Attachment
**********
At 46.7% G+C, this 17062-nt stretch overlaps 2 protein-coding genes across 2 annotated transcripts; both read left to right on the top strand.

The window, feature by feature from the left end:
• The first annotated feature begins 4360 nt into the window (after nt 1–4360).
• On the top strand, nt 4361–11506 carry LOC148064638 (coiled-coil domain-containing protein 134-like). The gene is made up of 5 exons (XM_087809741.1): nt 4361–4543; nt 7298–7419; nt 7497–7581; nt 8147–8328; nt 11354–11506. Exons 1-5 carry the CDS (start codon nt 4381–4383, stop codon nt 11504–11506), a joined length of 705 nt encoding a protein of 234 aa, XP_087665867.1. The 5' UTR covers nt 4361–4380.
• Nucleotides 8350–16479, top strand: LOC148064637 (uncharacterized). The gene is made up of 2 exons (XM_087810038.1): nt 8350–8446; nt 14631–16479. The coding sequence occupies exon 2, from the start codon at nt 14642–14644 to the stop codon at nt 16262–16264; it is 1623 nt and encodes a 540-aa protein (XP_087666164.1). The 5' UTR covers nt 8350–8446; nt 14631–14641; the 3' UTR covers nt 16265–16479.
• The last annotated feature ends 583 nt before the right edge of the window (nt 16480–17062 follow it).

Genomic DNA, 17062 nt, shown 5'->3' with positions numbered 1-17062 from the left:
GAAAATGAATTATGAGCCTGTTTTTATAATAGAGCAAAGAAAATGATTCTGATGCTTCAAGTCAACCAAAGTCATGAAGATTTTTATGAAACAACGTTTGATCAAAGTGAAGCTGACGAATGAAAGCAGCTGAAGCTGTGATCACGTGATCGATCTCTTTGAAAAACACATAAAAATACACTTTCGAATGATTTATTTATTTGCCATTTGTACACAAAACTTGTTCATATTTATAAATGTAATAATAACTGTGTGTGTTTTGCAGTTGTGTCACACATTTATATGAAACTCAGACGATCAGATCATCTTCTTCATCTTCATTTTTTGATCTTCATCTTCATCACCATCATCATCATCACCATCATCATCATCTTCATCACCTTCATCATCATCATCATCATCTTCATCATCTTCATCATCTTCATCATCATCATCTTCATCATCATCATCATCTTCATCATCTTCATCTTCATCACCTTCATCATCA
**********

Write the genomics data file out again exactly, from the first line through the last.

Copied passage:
At 46.7% G+C, this 17062-nt stretch overlaps 2 protein-coding genes across 2 annotated transcripts; both read left to right on the top strand.

The window, feature by feature from the left end:
• The first annotated feature begins 4360 nt into the window (after nt 1–4360).
• On the top strand, nt 4361–11506 carry LOC148064638 (coiled-coil domain-containing protein 134-like). The gene is made up of 5 exons (XM_087809741.1): nt 4361–4543; nt 7298–7419; nt 7497–7581; nt 8147–8328; nt 11354–11506. Exons 1-5 carry the CDS (start codon nt 4381–4383, stop codon nt 11504–11506), a joined length of 705 nt encoding a protein of 234 aa, XP_087665867.1. The 5' UTR covers nt 4361–4380.
• Nucleotides 8350–16479, top strand: LOC148064637 (uncharacterized). The gene is made up of 2 exons (XM_087810038.1): nt 8350–8446; nt 14631–16479. The coding sequence occupies exon 2, from the start codon at nt 14642–14644 to the stop codon at nt 16262–16264; it is 1623 nt and encodes a 540-aa protein (XP_087666164.1). The 5' UTR covers nt 8350–8446; nt 14631–14641; the 3' UTR covers nt 16265–16479.
• The last annotated feature ends 583 nt before the right edge of the window (nt 16480–17062 follow it).

Genomic DNA, 17062 nt, shown 5'->3' with positions numbered 1-17062 from the left:
GAAAATGAATTATGAGCCTGTTTTTATAATAGAGCAAAGAAAATGATTCTGATGCTTCAAGTCAACCAAAGTCATGAAGATTTTTATGAAACAACGTTTGATCAAAGTGAAGCTGACGAATGAAAGCAGCTGAAGCTGTGATCACGTGATCGATCTCTTTGAAAAACACATAAAAATACACTTTCGAATGATTTATTTATTTGCCATTTGTACACAAAACTTGTTCATATTTATAAATGTAATAATAACTGTGTGTGTTTTGCAGTTGTGTCACACATTTATATGAAACTCAGACGATCAGATCATCTTCTTCATCTTCATTTTTTGATCTTCATCTTCATCACCATCATCATCATCACCATCATCATCATCTTCATCACCTTCATCATCATCATCATCATCTTCATCATCTTCATCATCTTCATCATCATCATCTTCATCATCATCATCATCTTCATCATCTTCATCTTCATCACCTTCATCATCA